The United States is not currently developing new strategic missiles, but is instead rebuilding current models, such as the Trident D-5. The Russians, on the other hand, are developing new missiles, such as the RS-24 mobile missile, to replace Soviet-era systems. The Russians see the telemetry access requirements as burdensome and unequal because the United States has no telemetry data to report under START. Moreover, the United States is currently testing interceptors for its various missile defense systems, but is not obligated under START to share this test data with Russia.
Speaking to journalists in Vladivostok on Dec. 29, Prime Minister Vladimir Putin appeared to propose a compromise: to trade Russian offensive missile data for U.S. missile defense data. After stating that Russia has no plans to build a missile defense system of its own but will develop new offensive weapons to offset a future U.S. missile defense, Putin told the group, according to AP, that the United States “should give us all the information about the missile defense, and we will be ready then to provide some information about offensive weapons.”
It was not clear if Putin’s proposal, which was widely reported in the Russian media, reflected a new Russian negotiating position or a trial balloon. In response to the Obama administration’s shift in missile defense plans in September (see ACT, October 2009), Lavrov told Russia Today in October that the United States “has dropped its missile defense plans, and developed an alternative system, which would not create problems in its first phase, but we would like more details on further stages.”
If Putin’s proposal was a trial balloon, the United States was quick to pop it. In response to Putin’s remarks, State Department spokesman Ian Kelly said in Washington Dec. 29, “While the U.S. has long agreed that there is a relationship between missile offense and defense, we believe the START follow-on agreement is not the appropriate vehicle for addressing it,” The New York Times reported.
On strategic delivery systems, the Russians had been pressing for lower numbers than their U.S. counterparts. In July, Obama and Medvedev promised limits of 500 to 1,100. The U.S. side then picked a middle ground of around 800, about the number of delivery vehicles it currently deploys. The Russians, with only about 620 nuclear delivery systems in use, wanted a lower number, about 550, according to The Wall Street Journal. Indications are that the two sides have resolved this issue, settling on a number between 550 and 800. As for deployed nuclear warheads, both sides are expected to agree to a limit of about 1,600.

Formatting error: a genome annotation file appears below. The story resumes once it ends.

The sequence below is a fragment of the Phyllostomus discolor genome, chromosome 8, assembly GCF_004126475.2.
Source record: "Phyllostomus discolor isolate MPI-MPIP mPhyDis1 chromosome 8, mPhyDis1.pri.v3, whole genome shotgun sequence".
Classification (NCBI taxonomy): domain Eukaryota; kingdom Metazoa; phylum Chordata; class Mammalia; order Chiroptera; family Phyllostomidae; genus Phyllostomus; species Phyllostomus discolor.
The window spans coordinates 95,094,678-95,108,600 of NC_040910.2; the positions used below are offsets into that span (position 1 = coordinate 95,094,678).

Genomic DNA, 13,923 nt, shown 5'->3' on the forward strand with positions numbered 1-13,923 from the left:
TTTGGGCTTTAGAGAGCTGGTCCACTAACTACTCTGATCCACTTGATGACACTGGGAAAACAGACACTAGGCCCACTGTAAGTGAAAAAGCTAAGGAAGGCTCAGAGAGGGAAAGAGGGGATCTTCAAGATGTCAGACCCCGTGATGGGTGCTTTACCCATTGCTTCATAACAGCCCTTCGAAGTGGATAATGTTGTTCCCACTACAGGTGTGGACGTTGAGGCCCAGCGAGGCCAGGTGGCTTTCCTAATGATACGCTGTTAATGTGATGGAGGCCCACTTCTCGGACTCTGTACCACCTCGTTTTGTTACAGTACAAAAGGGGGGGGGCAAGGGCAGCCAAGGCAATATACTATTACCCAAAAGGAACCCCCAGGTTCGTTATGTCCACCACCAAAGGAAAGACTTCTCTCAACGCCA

The issue of deploying conventional warheads on strategic delivery systems appears to have been resolved. Lavrov said Dec. 22, “The links between strategic offensive weapons with a nuclear and non-nuclear potential will be fixed in the new treaty,” according to Reuters.
Meanwhile, in the U.S. Senate, all 40 Republicans plus Joe Lieberman (I-Conn.) sent a letter to Obama Dec. 15 stating that “we don’t believe further reductions can be in the national security interest of the U.S. in the absence of a significant program to modernize our nuclear deterrent.” Such modernization should include, they said, Lifetime Extension Programs (LEPs) for the B61 and W76 warheads, a “modern warhead” that includes “replacement” or possibly “component reuse,” stockpile surveillance work in the nuclear weapons complex, and new warhead production facilities, including a plutonium pit production site at Los Alamos National Laboratory in New Mexico and uranium facilities at the Y-12 Plant in Oak Ridge, Tenn.
Once the negotiations on the treaty are finished, the Obama administration plans to submit it to the Senate for advice and consent, requiring 67 votes for approval. In that context, the fact that the letter was signed by 41 senators is significant. However, the Obama administration’s fiscal year 2011 budget, to be released in February, is expected to request funding for many of the programs cited in the Senate letter. Also, the full Senate has already called on the administration to prepare a report, as required by Section 1251 of the defense authorization act for fiscal year 2010, on its plans to enhance the safety, security, and reliability of the nuclear weapons stockpile; modernize the nuclear weapons complex; and maintain the delivery platforms for nuclear weapons. The report must be submitted to the Senate along with the finished START follow-on treaty.